Vancomycin is not authorised for intracameral or intravitreal use, including prophylaxis of endophthalmitis.

Haemorrhagic occlusive retinal vasculitis (HORV), including permanent loss of vision, have been observed in individual cases following intracameral or intravitreal use of vancomycin during or after cataract surgery.

Paediatric population

The current intravenous dosing recommendations for the paediatric population, in particular for children below 12 years of age, may lead to sub-therapeutic vancomycin levels in a substantial number of children. However, the safety of increased vancomycin dosing has not been properly assessed and higher doses than 60 mg/kg/day cannot be generally recommended.

Vancomycin should be used with particular care in premature neonates and young infants, because of their renal immaturity and the possible increase in the serum concentration of vancomycin. The blood concentrations of vancomycin should therefore be monitored carefully in these children. Concomitant administration of vancomycin and anaesthetic agents has been associated with erythema and histamine-like flushing in children. Similarly, concomitant use with nephrotoxic agents such as aminoglycoside antibiotics, NSAIDs (e.g., ibuprofen for closure of patent ductus arteriosus) or amphotericin B is associated with an increased risk of nephrotoxicity (see section 4.5) and therefore more frequent monitoring of vancomycin serum levels and renal function is indicated.

Use in the elderly

The natural decrement of glomerular filtration with increasing age may lead to elevated vancomycin serum concentrations if dosage is not adjusted (see section 4.2).

Drug interactions with anaesthetic agents

Anaesthetic induced myocardial depression may be enhanced by vancomycin. During anaesthesia, doses must be well diluted and administered slowly with close cardiac monitoring. Position changes should be delayed until the infusion is completed to allow for postural adjustment (see section 4.5).

Pseudomembranous enterocolitis

In case of severe persistent diarrhoea the possibility of pseudomembranous enterocolitis that might be life- threatening has to be taken into account (see section 4.8). Anti-diarrhoeic medicinal products must not be given.


Prolonged use of vancomycin may result in the overgrowth of non-susceptible organisms. Careful observation of the patient is essential. If superinfection occurs during therapy, appropriate measures should be taken.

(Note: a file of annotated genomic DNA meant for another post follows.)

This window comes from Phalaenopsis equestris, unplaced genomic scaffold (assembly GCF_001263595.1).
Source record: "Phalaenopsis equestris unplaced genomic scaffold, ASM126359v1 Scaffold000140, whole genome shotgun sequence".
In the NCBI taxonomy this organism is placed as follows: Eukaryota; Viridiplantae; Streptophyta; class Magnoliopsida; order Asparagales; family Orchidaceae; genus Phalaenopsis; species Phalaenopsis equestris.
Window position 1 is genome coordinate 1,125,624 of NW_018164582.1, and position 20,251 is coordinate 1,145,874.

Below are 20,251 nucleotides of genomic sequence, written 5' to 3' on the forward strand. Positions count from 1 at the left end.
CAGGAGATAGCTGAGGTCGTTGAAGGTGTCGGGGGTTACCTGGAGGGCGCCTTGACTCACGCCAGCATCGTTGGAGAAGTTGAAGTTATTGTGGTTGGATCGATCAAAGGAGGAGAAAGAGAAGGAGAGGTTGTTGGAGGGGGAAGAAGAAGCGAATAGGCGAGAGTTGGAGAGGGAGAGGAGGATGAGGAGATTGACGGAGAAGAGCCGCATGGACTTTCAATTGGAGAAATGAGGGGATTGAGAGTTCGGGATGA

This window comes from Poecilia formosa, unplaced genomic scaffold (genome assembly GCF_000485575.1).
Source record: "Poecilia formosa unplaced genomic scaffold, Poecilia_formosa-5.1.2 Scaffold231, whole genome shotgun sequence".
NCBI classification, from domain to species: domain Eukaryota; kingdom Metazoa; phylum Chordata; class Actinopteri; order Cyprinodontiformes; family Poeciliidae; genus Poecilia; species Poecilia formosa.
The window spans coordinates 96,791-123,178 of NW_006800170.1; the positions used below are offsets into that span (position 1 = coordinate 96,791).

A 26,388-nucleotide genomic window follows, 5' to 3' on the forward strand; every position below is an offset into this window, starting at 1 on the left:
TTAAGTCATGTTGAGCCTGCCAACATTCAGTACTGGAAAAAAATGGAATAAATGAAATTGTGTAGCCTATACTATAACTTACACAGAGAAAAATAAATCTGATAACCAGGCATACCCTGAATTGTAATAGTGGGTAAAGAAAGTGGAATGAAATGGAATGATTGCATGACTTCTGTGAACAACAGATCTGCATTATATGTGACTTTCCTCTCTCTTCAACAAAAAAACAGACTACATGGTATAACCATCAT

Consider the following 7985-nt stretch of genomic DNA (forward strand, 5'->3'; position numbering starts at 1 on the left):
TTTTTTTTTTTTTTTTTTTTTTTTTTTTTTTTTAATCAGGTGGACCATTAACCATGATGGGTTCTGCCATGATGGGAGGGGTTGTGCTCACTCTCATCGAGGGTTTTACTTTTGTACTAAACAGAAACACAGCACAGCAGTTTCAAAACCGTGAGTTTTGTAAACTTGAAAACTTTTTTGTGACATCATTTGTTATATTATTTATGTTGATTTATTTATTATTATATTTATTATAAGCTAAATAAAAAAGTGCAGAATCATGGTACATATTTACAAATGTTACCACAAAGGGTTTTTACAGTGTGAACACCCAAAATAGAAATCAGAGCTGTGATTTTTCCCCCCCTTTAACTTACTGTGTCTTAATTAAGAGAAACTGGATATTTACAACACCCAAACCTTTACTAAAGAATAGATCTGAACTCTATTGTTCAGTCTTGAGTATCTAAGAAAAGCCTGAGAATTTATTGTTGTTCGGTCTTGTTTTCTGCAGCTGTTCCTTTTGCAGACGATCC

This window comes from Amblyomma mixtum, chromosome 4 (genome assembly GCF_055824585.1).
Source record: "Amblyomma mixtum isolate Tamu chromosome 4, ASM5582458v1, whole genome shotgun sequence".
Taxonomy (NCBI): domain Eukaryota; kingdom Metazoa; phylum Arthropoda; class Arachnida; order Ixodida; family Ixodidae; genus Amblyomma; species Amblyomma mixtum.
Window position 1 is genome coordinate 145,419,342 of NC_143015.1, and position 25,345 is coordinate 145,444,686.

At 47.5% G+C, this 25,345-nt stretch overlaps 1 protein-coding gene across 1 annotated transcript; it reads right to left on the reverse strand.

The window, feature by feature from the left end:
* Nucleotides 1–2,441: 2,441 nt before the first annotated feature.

Oral administration

Intravenous administration of vancomycin is not effective for the treatment of Clostridioides difficile infection. Vancomycin should be administered orally for this indication.

Testing for Clostridioides difficile colonisation or toxin is not recommended in children younger than 1 year due to high rate of asymptomatic colonisation unless severe diarrhoea is present in infants with risk factors for stasis such as Hirschsprung disease, operated anal atresia or other severe motility disorders. Alternative aetiologies should always be sought and Clostridioides difficile enterocolitis be proven.

Potential for systemic absorption

Absorption may be enhanced in patients with inflammatory disorders of the intestinal mucosa or with Clostridioides difficile-induced pseudomembranous colitis. These patients may be at risk for the development of adverse reactions, especially if there is a concomitant renal impairment. The greater the renal impairment, the greater the risk of developing the adverse reactions associated with the parenteral administration of vancomycin. Monitoring of serum vancomycin concentrations of patients with inflammatory disorders of the intestinal mucosa should be performed.


Serial monitoring of renal function should be performed when treating patients with underlying renal dysfunction or patients receiving concomitant therapy with an aminoglycoside or other nephrotoxic drugs.


Serial tests of auditory function may be helpful in order to minimise the risk of ototoxicity in patients with an underlying hearing loss, or who are receiving concomitant therapy with an ototoxic agent such as an aminoglycoside.

Drug interactions with anti-motility agents and proton pump inhibitors

Anti-motility agents should be avoided and proton pump inhibitor use should be reconsidered.

Development of Drug-Resistant Bacteria